Sam Trethewey

Sam Trethewey

grew up farming down south and now commentates on agriculture across Australia
Date: Newest first | Oldest first


8/04/2014 4:26:42 AM

Very well said Sam. The media has been full of whinging about a lot of self-created problems that have been allowed to fester and grow as people "live in hope". Hope won't grow instant stock feed when it does rain. When it does rain is the exact time the country is crying out for NO grazing pressure. Small plants become big plants. Markets have lifted. Sell stock and put some cash in the bank. We can't live without grass. Keep up the good work Sam. George
8/04/2014 6:01:41 AM

Nothing stays to same in nature. Already across large areas of QLD and NSW, people are sharing pictures of full dams and greening pastures. As well the hope and joy that goes with that. This is about engaging the urban population in our story, both the good and the bad. In the past commercial media has only really been interested in disaster stories.
Love the country
8/04/2014 6:44:09 AM

Would be really great if we could get interest rates at the same rate as our city cousins around the 6 percent rate, not the 14/18 percent rate many farmers are paying. Many ,many city people have no idea farmers are subsidising there cheap home loans . No one wants sympathy just a fair go .
8/04/2014 7:01:59 AM

Sam, this is a great article. I have been scared that this would happen for some time now. Unfortunately the downside to social media is that it is virtually uncontrollable as to who posts and the subject matter posted. It only takes one article for our urban friends to develop an opinion of agriculture or the subject matter. I feel that, as an agricultural community and industry, our next challenge will be to work together to portray the right image. We have used it to our advantage but have we gone too far? I guess this is an unknown that comes along with technology and social media!
8/04/2014 7:13:10 AM

Qlander, "if it bleeds it leads", commercial media aren't interested in full dams and green pastures. The ones that care will like the fresh pics/story. But how many brands or cultures engage their TA with their good AND bad story. None. Love the country, exactly my point. Your "city cousins may not only not know, but probably don't care. They certainly can't do anything about it, so why engage?! My suggestion is have that discussion with stakeholders, internally.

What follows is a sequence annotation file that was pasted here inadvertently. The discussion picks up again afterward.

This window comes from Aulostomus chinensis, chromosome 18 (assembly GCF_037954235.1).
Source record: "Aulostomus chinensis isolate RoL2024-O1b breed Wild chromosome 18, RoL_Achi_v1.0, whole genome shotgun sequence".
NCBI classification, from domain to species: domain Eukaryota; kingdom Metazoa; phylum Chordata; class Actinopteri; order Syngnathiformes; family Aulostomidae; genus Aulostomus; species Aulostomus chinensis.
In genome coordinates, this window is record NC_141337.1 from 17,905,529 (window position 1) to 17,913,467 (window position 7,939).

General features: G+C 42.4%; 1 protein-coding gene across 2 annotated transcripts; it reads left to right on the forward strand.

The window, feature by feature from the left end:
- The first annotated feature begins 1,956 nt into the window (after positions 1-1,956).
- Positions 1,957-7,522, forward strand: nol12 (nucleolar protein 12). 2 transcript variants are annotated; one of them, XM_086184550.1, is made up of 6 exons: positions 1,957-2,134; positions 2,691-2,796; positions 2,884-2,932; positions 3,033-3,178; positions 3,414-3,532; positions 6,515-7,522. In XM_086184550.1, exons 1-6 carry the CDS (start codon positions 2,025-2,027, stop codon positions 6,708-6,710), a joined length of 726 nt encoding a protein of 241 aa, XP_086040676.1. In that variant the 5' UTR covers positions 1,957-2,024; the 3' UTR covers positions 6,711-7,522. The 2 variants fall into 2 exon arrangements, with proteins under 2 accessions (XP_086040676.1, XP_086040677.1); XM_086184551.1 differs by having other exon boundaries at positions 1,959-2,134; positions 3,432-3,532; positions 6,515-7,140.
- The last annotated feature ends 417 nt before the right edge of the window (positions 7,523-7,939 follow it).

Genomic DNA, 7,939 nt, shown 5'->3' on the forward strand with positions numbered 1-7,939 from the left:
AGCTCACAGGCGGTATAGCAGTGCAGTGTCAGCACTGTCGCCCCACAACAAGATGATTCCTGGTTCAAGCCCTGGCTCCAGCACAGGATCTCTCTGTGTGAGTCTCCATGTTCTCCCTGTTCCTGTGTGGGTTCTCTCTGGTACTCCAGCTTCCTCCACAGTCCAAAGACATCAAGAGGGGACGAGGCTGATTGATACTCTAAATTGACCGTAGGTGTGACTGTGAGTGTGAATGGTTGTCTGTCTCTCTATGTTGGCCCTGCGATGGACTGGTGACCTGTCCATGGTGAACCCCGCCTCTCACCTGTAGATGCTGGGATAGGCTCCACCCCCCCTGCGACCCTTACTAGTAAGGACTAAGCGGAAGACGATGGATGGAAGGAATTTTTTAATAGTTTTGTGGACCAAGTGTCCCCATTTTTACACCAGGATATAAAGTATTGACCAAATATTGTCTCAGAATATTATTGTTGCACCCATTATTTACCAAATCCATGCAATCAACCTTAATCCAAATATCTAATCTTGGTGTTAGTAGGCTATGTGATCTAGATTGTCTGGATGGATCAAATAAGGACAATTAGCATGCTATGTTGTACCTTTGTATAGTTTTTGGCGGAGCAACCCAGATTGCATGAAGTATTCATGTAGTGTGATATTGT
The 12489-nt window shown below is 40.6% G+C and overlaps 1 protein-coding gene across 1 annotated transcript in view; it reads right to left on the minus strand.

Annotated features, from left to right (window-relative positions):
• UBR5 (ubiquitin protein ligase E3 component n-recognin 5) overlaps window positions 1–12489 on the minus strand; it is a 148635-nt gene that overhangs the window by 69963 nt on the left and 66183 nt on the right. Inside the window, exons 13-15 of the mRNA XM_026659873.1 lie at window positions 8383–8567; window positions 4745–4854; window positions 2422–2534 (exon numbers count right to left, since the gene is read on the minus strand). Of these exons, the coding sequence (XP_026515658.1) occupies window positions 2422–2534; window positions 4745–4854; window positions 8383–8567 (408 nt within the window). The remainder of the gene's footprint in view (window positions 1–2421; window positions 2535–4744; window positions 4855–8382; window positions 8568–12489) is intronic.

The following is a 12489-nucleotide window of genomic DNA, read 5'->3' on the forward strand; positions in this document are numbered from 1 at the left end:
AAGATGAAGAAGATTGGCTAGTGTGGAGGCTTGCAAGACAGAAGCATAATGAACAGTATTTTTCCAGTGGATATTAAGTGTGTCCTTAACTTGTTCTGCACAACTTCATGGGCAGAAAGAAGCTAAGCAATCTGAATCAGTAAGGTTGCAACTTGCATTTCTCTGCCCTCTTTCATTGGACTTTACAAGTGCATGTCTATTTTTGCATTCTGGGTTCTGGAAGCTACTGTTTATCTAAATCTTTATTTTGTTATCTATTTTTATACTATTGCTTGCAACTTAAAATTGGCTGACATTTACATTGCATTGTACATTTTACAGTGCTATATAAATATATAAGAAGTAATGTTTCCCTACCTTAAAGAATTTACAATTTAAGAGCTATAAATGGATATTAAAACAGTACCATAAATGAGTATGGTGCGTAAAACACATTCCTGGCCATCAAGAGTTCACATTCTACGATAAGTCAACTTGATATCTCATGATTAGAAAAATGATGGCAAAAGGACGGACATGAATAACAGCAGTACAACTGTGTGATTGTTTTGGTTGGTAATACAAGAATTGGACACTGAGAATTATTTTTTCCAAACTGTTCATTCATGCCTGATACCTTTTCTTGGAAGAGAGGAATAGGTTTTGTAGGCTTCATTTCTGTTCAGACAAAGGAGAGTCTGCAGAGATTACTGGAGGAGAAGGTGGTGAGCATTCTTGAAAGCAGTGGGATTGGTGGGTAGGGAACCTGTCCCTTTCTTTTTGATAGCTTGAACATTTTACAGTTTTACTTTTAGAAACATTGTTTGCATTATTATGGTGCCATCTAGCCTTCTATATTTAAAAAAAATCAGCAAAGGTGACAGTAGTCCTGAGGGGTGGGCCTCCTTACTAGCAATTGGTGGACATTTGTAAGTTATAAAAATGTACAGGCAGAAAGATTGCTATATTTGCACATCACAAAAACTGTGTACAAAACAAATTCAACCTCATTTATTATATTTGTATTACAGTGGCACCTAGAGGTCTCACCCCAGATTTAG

8/04/2014 7:34:50 AM

Its time to nationalise the farms and put the previous owners on as managers. No matter how you look at it, the family farmer is costing taxpayers millions in tax breaks, drought payments, FMDs, landcare grants etc etc. Only one way for govt to stop the hand out mentality and that is to stop giving and start taking back.
8/04/2014 7:51:29 AM

It's what our industry has always done and has become a master at. That is, the manufacture of doom, gloom and outrage. Productivity is high in that regard. If people are serious about change, they need to get off their butts, walk out their farm gate and get further down their industry. Stop abdicating responsibility to the old boys club of failed farmers in tweed that have a chip on their shoulder about everyone and everything ad infinitum.
8/04/2014 8:11:03 AM

I always [try not to] laugh when people in ag talk about how terrible, terrible, it always is. And then say they cant understand why their kids dont want to take it on???
8/04/2014 9:07:10 AM

Taxpayer, why stop at nationalising farms? The managers you would appoint will cost the taxpayer millions and millions. After all, they will be 'experts' in charge of government assets. Imagine the super liabilities!? So lets go further and turn the farms into Gulags. We can send our criminals to do backbreaking work, over long hours, for nix. White collar criminals and the hardened career types could work for the national interest. Gee, why not go further and lash them should they slack it. If you want to muck around with this totalitarian stuff, don't be shy about it - let's get tough.
8/04/2014 10:43:10 AM

It takes a fair old nerve to peddle that load of tripe "taxpayer", when the average farmer is on less than seven dollars an hour and supplying some of the only globally competitive products to come out of this socialist, overpaid country. See how you go getting cheap food when your so called farm mangers are on $50-$100 an hour and working like unionist. Aussie farmers receive less than %3 in govt assistance so your statements just don't add up.
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Get MuddyTo think clearly in farming and about farming, you need to get muddy - commit, roll up your sleeves and get involved. SAM TRETHEWEY gets stuck into some of the issues facing those on the land.